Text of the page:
“What must be recognised is that ‘environmental impact’ should not only be used, as has consistently been the case as part of the expansion debate, as a term to refer to noise and vibration in relation to people and their homes, with damage to the natural environment seemingly just a secondary complication. Any risk of loss or damage to the natural environment, and especially to irreplaceable habitats like ancient woodland or ancient trees, must be taken just as seriously, and every possible avenue investigated to avoid it if we are to adapt to threats such as climate change, and so that communities can exercise their right to a healthy lifestyle…….remembering that this is not just about the footprint of a new runway, but all the surrounding development likely to be required that will add more strain on the UK’s natural environment in the long term.”
Keith Taylor, MEP for the South East,was unable to attend the event at Rowley due to emergency debates in the European Parliament, but commented : “The case for airport expansion is built on sand. It is, and always has been, a myth that the UK faces an airport capacity crisis; we already fly more than any other country. Despite this, the airport and the pro-expansion lobby are spending millions of pounds trying to convince people otherwise. All but one UK airport is under-capacity and demand is likely to fall, rather than rise, following Britain’s decision to leave the EU.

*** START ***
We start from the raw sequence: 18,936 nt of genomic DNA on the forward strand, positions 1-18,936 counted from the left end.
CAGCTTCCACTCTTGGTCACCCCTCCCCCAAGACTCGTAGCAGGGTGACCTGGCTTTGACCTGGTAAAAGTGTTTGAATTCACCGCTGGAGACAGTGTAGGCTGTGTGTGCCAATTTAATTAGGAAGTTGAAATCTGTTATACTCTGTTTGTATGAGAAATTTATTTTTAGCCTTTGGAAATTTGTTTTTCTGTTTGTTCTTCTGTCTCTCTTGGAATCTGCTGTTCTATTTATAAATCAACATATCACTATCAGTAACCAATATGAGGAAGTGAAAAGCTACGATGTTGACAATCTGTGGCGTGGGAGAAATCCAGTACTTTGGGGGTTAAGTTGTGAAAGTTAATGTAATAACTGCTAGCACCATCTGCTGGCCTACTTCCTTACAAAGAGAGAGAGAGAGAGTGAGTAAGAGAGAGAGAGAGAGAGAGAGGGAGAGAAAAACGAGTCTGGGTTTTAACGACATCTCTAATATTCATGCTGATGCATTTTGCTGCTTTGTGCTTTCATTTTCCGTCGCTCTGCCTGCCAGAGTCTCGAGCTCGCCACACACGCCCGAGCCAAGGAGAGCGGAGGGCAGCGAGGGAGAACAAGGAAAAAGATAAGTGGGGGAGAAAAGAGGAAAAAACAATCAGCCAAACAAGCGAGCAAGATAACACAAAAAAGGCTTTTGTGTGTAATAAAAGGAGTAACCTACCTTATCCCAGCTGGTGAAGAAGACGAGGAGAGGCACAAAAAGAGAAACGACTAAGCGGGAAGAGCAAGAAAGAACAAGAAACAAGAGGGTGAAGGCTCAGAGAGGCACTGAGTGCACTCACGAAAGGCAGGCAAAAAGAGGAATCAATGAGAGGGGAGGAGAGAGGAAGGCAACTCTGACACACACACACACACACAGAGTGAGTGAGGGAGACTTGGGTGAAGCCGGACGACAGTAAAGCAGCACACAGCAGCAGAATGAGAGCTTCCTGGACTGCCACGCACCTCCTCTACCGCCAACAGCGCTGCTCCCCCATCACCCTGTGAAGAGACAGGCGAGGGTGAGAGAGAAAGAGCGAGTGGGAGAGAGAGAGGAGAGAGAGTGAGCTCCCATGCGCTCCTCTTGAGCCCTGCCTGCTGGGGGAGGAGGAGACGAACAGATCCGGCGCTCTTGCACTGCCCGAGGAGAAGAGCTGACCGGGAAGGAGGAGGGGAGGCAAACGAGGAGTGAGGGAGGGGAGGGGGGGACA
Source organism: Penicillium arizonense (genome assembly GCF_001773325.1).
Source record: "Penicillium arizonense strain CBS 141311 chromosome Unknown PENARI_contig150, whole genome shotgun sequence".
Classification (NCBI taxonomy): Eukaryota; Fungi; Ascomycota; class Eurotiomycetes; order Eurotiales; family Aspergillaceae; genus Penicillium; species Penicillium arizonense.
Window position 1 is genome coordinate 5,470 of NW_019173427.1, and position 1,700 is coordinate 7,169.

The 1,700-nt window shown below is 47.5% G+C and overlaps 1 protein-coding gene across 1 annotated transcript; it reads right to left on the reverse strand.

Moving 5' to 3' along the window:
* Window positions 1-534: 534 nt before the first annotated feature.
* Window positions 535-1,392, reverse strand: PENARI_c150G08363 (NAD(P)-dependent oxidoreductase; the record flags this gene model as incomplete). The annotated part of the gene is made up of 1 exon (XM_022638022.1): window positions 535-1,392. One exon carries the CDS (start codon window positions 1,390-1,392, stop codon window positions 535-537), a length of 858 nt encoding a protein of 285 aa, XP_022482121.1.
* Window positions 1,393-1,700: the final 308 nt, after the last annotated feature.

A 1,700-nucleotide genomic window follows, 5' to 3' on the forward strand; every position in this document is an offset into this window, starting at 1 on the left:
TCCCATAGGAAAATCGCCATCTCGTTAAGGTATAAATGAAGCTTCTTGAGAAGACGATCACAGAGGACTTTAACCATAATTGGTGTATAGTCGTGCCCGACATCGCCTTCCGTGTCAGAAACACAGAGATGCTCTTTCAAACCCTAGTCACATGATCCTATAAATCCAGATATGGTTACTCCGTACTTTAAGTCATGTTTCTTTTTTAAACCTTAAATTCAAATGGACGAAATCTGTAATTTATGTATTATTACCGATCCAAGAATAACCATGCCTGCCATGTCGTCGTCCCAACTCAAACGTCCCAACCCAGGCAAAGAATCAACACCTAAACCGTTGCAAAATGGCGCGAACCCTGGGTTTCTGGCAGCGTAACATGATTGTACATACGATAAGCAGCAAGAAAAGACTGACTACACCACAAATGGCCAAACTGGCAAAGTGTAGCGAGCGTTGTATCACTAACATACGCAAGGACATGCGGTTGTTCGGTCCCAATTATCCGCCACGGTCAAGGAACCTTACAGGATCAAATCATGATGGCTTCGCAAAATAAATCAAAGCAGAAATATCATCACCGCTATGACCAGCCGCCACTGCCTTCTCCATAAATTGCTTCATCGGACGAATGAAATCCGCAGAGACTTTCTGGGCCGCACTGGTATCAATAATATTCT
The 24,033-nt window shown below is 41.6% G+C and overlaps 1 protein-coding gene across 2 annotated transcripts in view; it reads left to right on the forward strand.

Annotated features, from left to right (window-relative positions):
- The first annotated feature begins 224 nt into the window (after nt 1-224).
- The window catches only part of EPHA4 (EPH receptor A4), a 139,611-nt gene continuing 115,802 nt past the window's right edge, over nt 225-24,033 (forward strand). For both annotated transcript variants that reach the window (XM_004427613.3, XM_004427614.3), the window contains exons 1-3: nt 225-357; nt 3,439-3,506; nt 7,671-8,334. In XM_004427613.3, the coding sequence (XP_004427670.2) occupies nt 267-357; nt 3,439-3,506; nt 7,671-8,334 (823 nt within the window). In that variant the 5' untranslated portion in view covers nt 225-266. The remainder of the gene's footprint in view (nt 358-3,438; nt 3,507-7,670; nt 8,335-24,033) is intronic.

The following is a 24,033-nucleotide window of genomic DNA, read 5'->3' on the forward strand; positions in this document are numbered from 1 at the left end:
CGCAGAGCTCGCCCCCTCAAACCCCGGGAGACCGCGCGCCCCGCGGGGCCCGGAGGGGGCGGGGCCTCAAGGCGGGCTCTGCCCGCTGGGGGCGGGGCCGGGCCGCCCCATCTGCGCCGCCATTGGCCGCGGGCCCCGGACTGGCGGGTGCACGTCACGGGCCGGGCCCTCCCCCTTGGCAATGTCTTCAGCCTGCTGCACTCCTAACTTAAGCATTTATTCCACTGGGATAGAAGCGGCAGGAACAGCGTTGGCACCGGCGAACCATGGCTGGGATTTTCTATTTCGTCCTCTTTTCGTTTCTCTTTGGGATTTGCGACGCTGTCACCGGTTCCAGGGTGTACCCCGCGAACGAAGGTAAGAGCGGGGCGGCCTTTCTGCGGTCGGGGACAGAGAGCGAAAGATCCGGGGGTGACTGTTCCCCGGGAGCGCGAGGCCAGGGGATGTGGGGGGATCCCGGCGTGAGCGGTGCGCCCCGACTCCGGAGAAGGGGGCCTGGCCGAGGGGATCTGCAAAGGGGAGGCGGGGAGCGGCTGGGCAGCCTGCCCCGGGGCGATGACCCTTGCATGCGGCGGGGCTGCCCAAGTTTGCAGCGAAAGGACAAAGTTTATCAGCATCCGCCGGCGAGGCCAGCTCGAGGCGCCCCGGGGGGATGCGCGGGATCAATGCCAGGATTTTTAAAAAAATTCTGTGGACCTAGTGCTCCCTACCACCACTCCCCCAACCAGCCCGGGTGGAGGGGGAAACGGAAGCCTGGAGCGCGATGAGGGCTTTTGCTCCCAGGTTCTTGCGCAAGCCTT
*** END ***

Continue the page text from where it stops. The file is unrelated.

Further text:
We cannot hope to meet vital climate change targets while building major new runways – the two policies are wholly incompatible. Gatwick expansion not only threatens the South East with more noise, more traffic, and more pollution but also directly threatens the unprecedented demolition of our heritage and countryside.”
The campaign groups are CPRE Surrey, CPRE Sussex, CPRE Kent, the Woodland Trust, the Gatwick Area Conservation Campaign, and Communities Against Gatwick Noise and Emissions.
Second Gatwick runway ‘threat to heritage’, campaigners warn
Building a second runway at Gatwick Airport would be “the biggest destruction of British heritage since the Blitz”, campaigners have said.
The Sussex branch of the Campaign to Protect Rural England (CPRE) warned 17 historic buildings – including several Grade II-listed ones – were threatened.
A former residence of Henry VIII’s fifth wife is among those “requiring removal”, according to airport plans.